The moral off switch

Published : 25 July 2011, 12:10 PM
Updated : 25 July 2011, 12:10 PM

I remember the exact instant I realised that my morality had an "off" switch. I was an administrator at a night school, which was in a dangerous neighbourhood. I stepped outside to take my break and enjoy the evening air. As I leaned against a wall, a man in his 30s approached me, and demanded money. His gun was inside a Burger King bag. My assailant pulled it out briefly to ascertain its existence. He waved it menacingly, and hid it again inside the bag. The only emotion in my heart was…

Joy? Freedom? The sensation of exhilaration blocked any other thought in my head. I started instinctively marching toward him, knowing that if I killed him, I would be morally and legally justified. But was flashed in my brain was more a feeling than a thought: I could kill this man. Strangely, though I was unarmed and he had the gun, he panicked and ran away.

Believe it or not, I have had guns aimed at me three times in my life. Each time, I have experienced the same sensation. The first two times, I wasn't overly analytical. But this time, the receptionist at the night school, an acute observer of human behaviour, looked at me after I'd chased the guy off, and laughed. Without thinking, I had run into the building, grabbed a wooden classroom yardstick, and started running back outside.

"What are you going to do," the receptionist laughed, "measure him? You look like you're enjoying this."

And then it struck me. The whole scene was ridiculous. It defied logic, but I yearned to go back out there. I wanted to confront the man. To my own horror, I realised that what I'd felt in the moments after I'd seen the gun was the same strange emotion I'd felt on those other occasions: A sense of freedom, a strange joyful feeling that this man had released me from the social contract which bound us. In self-defence, I would be justified to do whatever I wanted to the man. It felt liberating, empowering. It horrified me that I was capable of such emotions, which could feel as addicting as a drug.

Later, I expressed my feelings to a former Navy Seal. He had served several tours of duty in Vietnam. "You know," he said, "You're allowed to say almost anything you want to about the experience, except the truth. And the truth was, I enjoyed it."

Humankind entered into a social contract, agreed not to kill one another. We sacrificed that bit of awful freedom in order to be able to function as a society. Throughout history, we have engineered many twists and intellectual contortions that make us feel that we are absolved of our obligations toward God's fundamental commandments, or even the rule of law. Like drugs, alcohol or gambling, the feeling of euphoria in a life-threatening situation is addictive. Like many addicts, a person can easily seek justification to murder simply to experience the rush. Sadly, religious philosophy is one of the most oft-abused justifications for the breaking of laws that no religious man would deny come from God in the first place.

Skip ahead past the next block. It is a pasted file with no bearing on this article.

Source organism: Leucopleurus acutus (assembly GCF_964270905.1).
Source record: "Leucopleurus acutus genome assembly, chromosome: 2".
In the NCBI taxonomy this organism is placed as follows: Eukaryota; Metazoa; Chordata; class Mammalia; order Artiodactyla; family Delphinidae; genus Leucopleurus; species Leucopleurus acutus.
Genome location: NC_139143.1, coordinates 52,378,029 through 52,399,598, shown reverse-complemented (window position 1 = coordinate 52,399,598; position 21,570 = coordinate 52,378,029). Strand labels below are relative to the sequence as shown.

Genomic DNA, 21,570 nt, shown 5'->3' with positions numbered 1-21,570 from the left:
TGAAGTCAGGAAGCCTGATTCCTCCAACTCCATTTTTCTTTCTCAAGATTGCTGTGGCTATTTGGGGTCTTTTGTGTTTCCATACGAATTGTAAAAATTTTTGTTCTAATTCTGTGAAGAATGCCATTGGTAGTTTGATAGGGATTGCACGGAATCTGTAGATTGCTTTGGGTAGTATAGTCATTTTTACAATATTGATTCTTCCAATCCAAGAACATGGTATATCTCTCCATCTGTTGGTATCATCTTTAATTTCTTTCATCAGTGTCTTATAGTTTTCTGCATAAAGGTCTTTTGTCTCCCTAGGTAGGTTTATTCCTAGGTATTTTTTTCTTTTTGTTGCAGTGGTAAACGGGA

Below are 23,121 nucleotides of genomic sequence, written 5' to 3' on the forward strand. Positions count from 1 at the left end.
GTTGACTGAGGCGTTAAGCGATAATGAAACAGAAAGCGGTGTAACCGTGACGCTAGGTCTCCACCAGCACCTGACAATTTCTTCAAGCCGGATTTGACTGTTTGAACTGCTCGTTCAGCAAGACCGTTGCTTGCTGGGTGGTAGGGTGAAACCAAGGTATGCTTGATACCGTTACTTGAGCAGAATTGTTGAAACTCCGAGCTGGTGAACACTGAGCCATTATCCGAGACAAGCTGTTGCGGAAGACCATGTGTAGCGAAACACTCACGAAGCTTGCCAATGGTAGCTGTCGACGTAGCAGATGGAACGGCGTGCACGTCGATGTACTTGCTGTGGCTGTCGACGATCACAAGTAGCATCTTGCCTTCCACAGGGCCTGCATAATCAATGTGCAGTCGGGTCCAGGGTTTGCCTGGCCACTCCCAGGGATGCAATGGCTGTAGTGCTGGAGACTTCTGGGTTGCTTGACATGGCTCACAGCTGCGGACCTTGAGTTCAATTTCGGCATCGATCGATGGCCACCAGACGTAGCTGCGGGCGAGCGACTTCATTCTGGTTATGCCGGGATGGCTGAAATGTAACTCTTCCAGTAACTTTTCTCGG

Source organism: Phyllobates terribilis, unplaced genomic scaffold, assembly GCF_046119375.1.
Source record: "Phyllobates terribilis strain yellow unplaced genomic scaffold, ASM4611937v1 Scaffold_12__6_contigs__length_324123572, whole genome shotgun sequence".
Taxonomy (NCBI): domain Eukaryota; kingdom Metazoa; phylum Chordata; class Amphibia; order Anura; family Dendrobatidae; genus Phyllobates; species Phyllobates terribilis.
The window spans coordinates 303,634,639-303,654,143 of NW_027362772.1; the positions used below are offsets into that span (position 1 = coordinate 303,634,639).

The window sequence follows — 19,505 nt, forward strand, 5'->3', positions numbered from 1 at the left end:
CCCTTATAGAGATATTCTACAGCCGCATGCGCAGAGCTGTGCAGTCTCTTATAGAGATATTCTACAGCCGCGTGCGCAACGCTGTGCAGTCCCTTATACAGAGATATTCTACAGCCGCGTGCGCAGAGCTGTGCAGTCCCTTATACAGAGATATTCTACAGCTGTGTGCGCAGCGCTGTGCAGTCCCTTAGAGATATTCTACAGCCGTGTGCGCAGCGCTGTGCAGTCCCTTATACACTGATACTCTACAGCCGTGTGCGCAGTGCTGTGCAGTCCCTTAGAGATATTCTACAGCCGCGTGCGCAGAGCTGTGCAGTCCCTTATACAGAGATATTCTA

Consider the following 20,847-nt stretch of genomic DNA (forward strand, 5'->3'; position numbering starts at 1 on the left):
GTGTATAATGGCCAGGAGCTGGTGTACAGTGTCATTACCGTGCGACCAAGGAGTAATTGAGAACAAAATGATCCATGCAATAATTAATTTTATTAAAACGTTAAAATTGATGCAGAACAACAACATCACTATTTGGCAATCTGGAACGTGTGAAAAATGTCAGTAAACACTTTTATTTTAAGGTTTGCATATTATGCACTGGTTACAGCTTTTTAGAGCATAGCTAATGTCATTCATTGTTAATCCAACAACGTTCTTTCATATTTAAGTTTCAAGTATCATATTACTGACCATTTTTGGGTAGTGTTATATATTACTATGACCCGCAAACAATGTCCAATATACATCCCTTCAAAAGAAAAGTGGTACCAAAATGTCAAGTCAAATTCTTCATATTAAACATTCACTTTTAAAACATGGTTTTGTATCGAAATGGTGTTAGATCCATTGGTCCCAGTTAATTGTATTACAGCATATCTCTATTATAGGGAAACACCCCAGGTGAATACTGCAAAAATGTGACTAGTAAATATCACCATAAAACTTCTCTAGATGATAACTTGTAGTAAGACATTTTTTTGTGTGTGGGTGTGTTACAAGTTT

This week, when a Christian fundamentalist committed the worst act of terrorism on Norwegian soil since World War II, I contend that he did so knowing in his heart of hearts that what he did was wrong. He killed innocent people in a premeditated and carefully planned way, blogging every step. It took him over one thousand five hundred pages of manifesto, a political sojourn, and the illusion of powerlessness, but ultimately, what he was going for was the rush.

A week ago, when I wrote about Rais Bhuyan, the man who tried to stay the execution of his would-be killer, one of my readers took me to task for the comment I made at the beginning of the article on capital punishment: "Good riddance", I said of the execution of the man who, besides assaulting Bhuyan, had killed two other men simply for looking "Arab".

A reader named "Lalon" took me to task:

"Thankfully, Bhuiyan's religious values give him a more current understanding of justice and thankfully they give him the understanding of how wrong the death penalty is. From a religious point of view one might argue that it is only God's place to take or give life. However, from the view of a secular judicial system, the death penalty is wrong, because one does not lose one's basic human rights because one denies someone else their rights: A thief is not deprived of his right to property and the rapist is not denied his right to freedom from sexual violence. A killer should not be denied his right to life."

One thing I love about writing for is that many of my readers are smarter than I am, and they don't hesitate to offer their opinions in eloquent ways that help me to evolve my own way of thinking.

Y'all, my dear readers, gave me much food for thought this week. I am beginning to understand the consistency of your logic. Several articles ago, I commented on the philosophy of George Washington, who believed that the same rights we espouse for our citizens should be granted even for prisoners of war. He believed that aside from immediate self-defence, society cannot justify the breaking of the social contract. In this, his beliefs are inconsistent with current political thought in America.

The difference between terrorists like Osama Bin Laden, Anders Behring and those governments who would justify the deaths of innocent people as "collateral damage", is often simply a matter of who the author of a particular manifesto happens to be. Killings, whether they be the unfortunate consequences of drone attacks, shootings at border crossings, or murder at the hands of an angry mob, are symptoms of the same disease that prompts a madman to kill.